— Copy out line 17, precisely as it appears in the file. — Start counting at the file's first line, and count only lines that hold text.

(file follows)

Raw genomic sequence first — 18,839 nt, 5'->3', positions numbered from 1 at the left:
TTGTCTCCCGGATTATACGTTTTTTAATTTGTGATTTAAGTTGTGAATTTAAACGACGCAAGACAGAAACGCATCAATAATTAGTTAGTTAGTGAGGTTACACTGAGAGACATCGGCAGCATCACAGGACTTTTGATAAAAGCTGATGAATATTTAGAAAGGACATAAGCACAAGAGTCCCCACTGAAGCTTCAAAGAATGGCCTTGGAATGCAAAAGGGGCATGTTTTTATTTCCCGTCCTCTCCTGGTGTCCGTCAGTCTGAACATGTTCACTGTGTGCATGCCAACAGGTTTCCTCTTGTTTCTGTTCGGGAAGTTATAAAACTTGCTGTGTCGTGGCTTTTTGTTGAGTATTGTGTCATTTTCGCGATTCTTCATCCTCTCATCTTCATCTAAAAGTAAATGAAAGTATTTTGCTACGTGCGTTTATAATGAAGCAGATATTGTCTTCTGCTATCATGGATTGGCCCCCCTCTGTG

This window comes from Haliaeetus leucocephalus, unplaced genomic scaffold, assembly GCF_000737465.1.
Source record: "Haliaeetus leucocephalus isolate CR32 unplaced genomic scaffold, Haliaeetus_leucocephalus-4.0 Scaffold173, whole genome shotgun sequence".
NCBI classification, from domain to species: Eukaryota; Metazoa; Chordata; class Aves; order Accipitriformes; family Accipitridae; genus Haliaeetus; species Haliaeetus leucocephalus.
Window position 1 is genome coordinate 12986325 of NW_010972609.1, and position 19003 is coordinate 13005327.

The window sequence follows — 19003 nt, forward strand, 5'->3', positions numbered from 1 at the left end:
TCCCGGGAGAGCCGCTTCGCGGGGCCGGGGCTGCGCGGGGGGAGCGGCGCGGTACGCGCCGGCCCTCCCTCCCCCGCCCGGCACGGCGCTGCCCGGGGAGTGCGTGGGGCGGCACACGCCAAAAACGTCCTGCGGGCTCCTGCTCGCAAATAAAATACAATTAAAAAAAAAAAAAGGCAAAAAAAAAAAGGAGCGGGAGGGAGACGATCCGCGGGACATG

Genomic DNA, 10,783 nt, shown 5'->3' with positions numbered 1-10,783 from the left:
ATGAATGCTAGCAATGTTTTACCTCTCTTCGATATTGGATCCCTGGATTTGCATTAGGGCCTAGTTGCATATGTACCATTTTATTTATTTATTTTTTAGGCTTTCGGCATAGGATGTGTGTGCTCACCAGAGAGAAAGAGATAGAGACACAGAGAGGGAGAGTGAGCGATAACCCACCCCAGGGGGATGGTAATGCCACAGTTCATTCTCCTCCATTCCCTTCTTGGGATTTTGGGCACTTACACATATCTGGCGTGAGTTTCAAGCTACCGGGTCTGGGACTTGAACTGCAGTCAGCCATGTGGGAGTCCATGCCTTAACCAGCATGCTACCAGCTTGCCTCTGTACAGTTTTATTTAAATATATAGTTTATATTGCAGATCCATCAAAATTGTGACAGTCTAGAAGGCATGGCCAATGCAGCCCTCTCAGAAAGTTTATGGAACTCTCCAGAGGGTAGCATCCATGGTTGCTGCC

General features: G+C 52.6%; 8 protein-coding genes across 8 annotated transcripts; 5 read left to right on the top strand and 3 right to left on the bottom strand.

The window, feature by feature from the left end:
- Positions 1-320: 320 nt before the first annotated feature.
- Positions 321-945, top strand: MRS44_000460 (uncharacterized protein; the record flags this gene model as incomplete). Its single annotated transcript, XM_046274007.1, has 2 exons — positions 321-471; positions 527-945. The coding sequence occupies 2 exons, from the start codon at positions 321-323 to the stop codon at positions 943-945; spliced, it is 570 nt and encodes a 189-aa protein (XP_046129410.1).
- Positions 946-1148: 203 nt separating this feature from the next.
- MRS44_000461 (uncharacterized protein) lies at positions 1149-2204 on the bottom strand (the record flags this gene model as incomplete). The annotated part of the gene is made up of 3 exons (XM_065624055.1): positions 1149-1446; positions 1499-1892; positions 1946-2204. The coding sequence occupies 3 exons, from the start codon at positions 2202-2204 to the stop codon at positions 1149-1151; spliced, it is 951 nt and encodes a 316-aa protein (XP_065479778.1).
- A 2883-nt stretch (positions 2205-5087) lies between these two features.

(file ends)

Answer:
- A 2883-nt stretch (positions 2205-5087) lies between these two features.